The National History Museum presents the exhibition “Thalia Flora-Karavia. Asia Minor 1921” in the Conference Hall of the Old Parliament, where the whole political drama of the Asia Minor Campaign took place. Thalia Flora-Karavia’s artwork, entrusted by the Flora family to the National Historical Museum, is presented in this first exhibition of the EIM’s anniversary programme for the 100th anniversary of the Asia Minor Campaign. The works, accompanied by selected historical relics from the EIM, bring the crucial year 1921 to life.

The pioneering painter Thalia Flora-Karavia, for the second time in a decade, travelled to the theatre of war in the summer of 1921 as a correspondent. The Balkan Wars of 1912-13 had preceded it, but now she was going to Asia Minor, alongside the ‘Strategist’ of the Balkan Wars, King Constantine I, who, as head of the new military command after Venizelos’ electoral defeat, was being recruited to raise the morale of the troops.

Flora plans and sends fiery as well as deeply literary reports from Athens, Smyrna, Prusa and Moudania. The material is published in the Greek “Journal” of Alexandria, edited by her husband Nikos Karavia. It focuses on the health struggle that unfolds at the most critical phase of the war, a miraculous struggle to save the life, not only of the wounded soldier, but of the entire population under Greek command. He draws with pencil, charcoal and pastels nurses, wounded and hospital visitors, famous and unknown to us alike.

Indirectly and in her own way, the painter participates in the struggle to highlight the contribution of women in what were until then considered “men’s affairs”. She participates in this sequence of women sacrificing family order and comfort to help as much as they can and as much as they are allowed to in the national struggle. Her works, as much as her very presence, are a hymn to women in an age when successive wars inevitably make the rules of the male-dominated world creak.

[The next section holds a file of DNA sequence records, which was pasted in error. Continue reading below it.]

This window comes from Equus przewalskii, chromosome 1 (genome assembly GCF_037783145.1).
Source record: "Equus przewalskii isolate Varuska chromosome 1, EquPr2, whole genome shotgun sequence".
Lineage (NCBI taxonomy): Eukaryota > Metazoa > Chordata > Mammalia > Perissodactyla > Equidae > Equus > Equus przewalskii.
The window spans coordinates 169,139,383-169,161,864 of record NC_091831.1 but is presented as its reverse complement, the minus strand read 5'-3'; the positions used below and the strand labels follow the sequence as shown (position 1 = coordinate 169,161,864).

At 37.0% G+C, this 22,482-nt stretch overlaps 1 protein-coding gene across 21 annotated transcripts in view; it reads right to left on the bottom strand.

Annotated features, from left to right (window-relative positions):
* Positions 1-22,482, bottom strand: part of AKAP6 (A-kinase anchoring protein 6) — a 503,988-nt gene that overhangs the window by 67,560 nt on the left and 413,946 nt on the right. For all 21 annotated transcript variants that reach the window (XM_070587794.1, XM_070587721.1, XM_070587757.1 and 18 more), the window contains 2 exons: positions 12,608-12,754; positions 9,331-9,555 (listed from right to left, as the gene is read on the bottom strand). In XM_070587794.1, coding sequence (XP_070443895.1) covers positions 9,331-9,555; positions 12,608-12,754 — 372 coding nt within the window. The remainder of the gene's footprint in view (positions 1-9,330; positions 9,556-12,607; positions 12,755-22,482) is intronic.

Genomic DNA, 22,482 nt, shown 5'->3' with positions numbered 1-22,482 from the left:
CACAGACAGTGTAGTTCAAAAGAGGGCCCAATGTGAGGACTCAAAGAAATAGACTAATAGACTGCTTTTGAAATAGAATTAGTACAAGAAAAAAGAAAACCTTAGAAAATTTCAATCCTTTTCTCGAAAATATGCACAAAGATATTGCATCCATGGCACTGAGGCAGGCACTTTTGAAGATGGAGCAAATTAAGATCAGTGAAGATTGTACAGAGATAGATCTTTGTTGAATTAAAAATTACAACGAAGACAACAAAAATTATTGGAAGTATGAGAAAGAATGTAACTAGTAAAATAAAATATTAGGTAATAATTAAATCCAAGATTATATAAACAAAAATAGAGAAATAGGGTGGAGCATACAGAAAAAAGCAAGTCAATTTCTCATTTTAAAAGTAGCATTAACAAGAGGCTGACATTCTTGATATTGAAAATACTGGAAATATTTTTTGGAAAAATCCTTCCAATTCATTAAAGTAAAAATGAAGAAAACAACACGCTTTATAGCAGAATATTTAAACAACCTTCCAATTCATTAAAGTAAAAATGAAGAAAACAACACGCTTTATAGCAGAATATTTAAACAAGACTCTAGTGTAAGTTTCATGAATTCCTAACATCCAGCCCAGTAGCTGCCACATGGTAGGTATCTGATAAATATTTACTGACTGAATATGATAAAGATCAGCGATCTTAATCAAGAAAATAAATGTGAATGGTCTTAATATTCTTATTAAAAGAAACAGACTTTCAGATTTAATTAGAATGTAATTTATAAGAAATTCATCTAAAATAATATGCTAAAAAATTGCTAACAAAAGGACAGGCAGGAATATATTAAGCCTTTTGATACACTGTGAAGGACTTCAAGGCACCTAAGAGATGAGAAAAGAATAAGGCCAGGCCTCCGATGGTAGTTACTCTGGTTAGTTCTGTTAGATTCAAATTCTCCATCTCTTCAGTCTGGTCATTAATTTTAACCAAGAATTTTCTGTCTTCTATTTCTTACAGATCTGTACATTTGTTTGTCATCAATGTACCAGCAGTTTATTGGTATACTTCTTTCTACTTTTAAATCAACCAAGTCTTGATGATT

Flora’s original works, as well as some excerpts of her correspondence that accompany them, are presented along with characteristic samples of military experiences, through the – published and unpublished – military diaries of Sergeant Ioannis Giannopoulos and Private Dimitris Gergaris. These reflect the blood and violence, the real horrors of war, which Flora encounters secondarily in the hospitals. Today it is important that the study of an era takes into account the experiences of those who did not fit into the ‘official’ narrative of history.

Part of the exhibited works is published in an in folio folder, designed by the Historical and Ethnological Society of Greece in collaboration with Kapon Publications.

Duration of the exhibition.

Opening hours: Tuesday – Sunday, 10:00 – 16:00.